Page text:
Today, it’s hard to name an organization that hasn’t tried some form of wellness initiative in recent years. In fact, according to recent figures, 80 percent of large U.S. employers offer a program, comprising an $8 billion workplace wellness industry.
While employers expressing more concern about the wellbeing of their employees is good, the reality is that these programs tend to make little — if any — difference in the health of participants.
Let’s take a look at why these wellness programs tend to fail and what a better approach looks like.
As the LA Times reported earlier this year, workplace wellness programs are usually put in place for two reasons:
- Improve employee health and
- Lower employers’ healthcare costs
Yet as research has often shown, neither of these goals are usually met.
The LA Times notes a recent study at the University of Illinois which found that a standard workplace wellness program — complete with monetary incentives — ended up not having much of an effect on employee health.
This study called for 3,300 employees to be given access to the university’s workplace wellness program, iThrive, which is similar to what many workplaces offer.
These employees were then split into six groups which received different cash incentives for completing steps in the program — ranging from $50 to $350.
The program offered:
- Biometric screening
- Health assessment
- Various services and classes including chronic disease management, tai chi and a fitness challenge
Once the study concluded, researchers found that none of the incentive levels had much impact on employee behavior, employee health or healthcare costs for the university.
In a separate study conducted by Harvard in 2019, study author Zirui Song found that "employees working at sites offering the program did not have better clinical measures of health such as body mass index, blood pressure or cholesterol after 18 months, nor did they exhibit lower absenteeism, better job performance or lower health care use or spending."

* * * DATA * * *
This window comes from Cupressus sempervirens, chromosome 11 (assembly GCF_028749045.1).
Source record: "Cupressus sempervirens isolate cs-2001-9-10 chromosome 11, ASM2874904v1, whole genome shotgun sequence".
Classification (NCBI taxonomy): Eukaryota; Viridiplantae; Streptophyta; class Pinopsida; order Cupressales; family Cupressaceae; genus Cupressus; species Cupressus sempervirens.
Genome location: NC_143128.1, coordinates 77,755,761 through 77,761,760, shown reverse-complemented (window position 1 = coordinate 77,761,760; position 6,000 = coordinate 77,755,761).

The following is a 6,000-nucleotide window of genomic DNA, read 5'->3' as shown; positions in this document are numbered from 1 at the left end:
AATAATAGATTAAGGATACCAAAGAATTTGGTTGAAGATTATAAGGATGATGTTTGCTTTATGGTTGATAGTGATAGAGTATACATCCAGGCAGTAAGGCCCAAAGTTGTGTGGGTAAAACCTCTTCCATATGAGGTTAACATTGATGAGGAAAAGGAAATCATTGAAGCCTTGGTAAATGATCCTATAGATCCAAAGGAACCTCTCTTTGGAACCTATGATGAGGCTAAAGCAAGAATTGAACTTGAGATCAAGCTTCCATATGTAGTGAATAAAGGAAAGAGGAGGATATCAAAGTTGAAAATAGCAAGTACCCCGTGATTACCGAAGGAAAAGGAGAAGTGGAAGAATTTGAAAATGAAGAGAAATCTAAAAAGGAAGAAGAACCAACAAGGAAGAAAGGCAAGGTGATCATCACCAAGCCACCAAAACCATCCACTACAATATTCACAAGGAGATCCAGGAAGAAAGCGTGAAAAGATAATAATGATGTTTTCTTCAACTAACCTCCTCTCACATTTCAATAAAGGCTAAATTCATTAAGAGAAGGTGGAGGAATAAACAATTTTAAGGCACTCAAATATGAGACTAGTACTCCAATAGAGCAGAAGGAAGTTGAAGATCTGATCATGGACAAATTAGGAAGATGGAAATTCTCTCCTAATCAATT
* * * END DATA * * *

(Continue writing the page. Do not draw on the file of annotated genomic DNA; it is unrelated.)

Why Do They Fail?
The failures at the University of Illinois and those highlighted in the Harvard study reflect the broader challenge to produce results with wellness programs.
The question, is why do these wellness programs keep failing? If this program failed to lead to any noticeable changes in the health of the organization’s workforce despite cash incentives and what on the surface appears to be a pretty comprehensive offering, is there a wellness plan out there that can actually work?
A Better Approach
While typical wellness programs usually take positive steps to improve employee wellbeing, they often take too narrow of an approach to make a real difference.
To make meaningful change in your employees’ health, you need more than some biometric data and a wellness program. You need the comprehensive tools and resources that allow you to combine and track all pertinent health information, view each employee on a case-by-case basis and address small problems before they become big ones.
IPMG created the In-Sight 360 platform specifically to address these needs. When it comes to truly addressing employee wellbeing, we believe everything is connected, which is why In-Sight provides a single, integrated platform along with the analytics and support to actually tackle the core issues affecting your workforce health.
Rather than focus on one or two symptoms of the problem, In-Sight starts from the premise that everything from diet and fitness to workers’ compensation and FMLA are related — and that addressing root causes of medical claims and absenteeism requires leveraging a full line of sight to all relevant data.
It’s one thing to have access to all of this data; with In-Sight, your organization won’t have to keep track and make sense of it alone. This program provides you with specialized management and implementation teams — from nurse case management to risk management and claims reviews — that use your data to proactively minimize risks and promote productivity among your people.
In short, In-Sight picks up where most wellness programs leave off by providing the actionable data and expertise to help your employees live their best lives.
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